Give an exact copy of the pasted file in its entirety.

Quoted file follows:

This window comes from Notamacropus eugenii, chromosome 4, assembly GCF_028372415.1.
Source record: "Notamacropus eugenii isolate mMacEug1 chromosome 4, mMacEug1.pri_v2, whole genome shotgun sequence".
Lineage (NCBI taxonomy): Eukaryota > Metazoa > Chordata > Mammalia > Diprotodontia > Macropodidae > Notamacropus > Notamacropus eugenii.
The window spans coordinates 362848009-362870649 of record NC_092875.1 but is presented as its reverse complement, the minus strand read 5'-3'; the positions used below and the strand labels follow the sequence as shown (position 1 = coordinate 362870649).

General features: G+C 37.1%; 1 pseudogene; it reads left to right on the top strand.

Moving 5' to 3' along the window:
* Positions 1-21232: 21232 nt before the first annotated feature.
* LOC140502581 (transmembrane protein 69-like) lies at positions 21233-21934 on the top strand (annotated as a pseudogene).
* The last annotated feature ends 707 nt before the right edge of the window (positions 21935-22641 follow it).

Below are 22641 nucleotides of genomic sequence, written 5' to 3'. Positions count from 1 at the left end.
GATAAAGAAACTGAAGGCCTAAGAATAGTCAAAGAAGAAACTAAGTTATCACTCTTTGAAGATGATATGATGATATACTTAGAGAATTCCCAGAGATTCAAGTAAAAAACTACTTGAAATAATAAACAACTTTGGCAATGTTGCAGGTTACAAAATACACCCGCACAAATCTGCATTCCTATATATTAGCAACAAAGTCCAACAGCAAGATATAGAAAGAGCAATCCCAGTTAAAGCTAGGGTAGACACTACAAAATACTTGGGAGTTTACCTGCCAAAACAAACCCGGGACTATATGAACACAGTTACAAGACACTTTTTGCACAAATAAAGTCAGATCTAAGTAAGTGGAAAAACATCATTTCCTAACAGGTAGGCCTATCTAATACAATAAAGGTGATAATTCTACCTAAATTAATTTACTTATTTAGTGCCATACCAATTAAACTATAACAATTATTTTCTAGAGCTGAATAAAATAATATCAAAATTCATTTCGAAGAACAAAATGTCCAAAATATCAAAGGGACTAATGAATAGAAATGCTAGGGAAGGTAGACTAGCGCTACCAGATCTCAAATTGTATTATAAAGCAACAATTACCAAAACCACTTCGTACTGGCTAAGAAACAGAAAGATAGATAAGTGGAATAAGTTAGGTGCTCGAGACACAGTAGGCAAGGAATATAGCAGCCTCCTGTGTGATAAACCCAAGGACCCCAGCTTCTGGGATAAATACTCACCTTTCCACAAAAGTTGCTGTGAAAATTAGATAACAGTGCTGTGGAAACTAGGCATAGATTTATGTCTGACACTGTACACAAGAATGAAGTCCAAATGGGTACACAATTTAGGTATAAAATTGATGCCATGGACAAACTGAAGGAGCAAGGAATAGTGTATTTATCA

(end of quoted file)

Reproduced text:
This window comes from Notamacropus eugenii, chromosome 4, assembly GCF_028372415.1.
Source record: "Notamacropus eugenii isolate mMacEug1 chromosome 4, mMacEug1.pri_v2, whole genome shotgun sequence".
Lineage (NCBI taxonomy): Eukaryota > Metazoa > Chordata > Mammalia > Diprotodontia > Macropodidae > Notamacropus > Notamacropus eugenii.
The window spans coordinates 362848009-362870649 of record NC_092875.1 but is presented as its reverse complement, the minus strand read 5'-3'; the positions used below and the strand labels follow the sequence as shown (position 1 = coordinate 362870649).

General features: G+C 37.1%; 1 pseudogene; it reads left to right on the top strand.

Moving 5' to 3' along the window:
* Positions 1-21232: 21232 nt before the first annotated feature.
* LOC140502581 (transmembrane protein 69-like) lies at positions 21233-21934 on the top strand (annotated as a pseudogene).
* The last annotated feature ends 707 nt before the right edge of the window (positions 21935-22641 follow it).

Below are 22641 nucleotides of genomic sequence, written 5' to 3'. Positions count from 1 at the left end.
GATAAAGAAACTGAAGGCCTAAGAATAGTCAAAGAAGAAACTAAGTTATCACTCTTTGAAGATGATATGATGATATACTTAGAGAATTCCCAGAGATTCAAGTAAAAAACTACTTGAAATAATAAACAACTTTGGCAATGTTGCAGGTTACAAAATACACCCGCACAAATCTGCATTCCTATATATTAGCAACAAAGTCCAACAGCAAGATATAGAAAGAGCAATCCCAGTTAAAGCTAGGGTAGACACTACAAAATACTTGGGAGTTTACCTGCCAAAACAAACCCGGGACTATATGAACACAGTTACAAGACACTTTTTGCACAAATAAAGTCAGATCTAAGTAAGTGGAAAAACATCATTTCCTAACAGGTAGGCCTATCTAATACAATAAAGGTGATAATTCTACCTAAATTAATTTACTTATTTAGTGCCATACCAATTAAACTATAACAATTATTTTCTAGAGCTGAATAAAATAATATCAAAATTCATTTCGAAGAACAAAATGTCCAAAATATCAAAGGGACTAATGAATAGAAATGCTAGGGAAGGTAGACTAGCGCTACCAGATCTCAAATTGTATTATAAAGCAACAATTACCAAAACCACTTCGTACTGGCTAAGAAACAGAAAGATAGATAAGTGGAATAAGTTAGGTGCTCGAGACACAGTAGGCAAGGAATATAGCAGCCTCCTGTGTGATAAACCCAAGGACCCCAGCTTCTGGGATAAATACTCACCTTTCCACAAAAGTTGCTGTGAAAATTAGATAACAGTGCTGTGGAAACTAGGCATAGATTTATGTCTGACACTGTACACAAGAATGAAGTCCAAATGGGTACACAATTTAGGTATAAAATTGATGCCATGGACAAACTGAAGGAGCAAGGAATAGTGTATTTATCA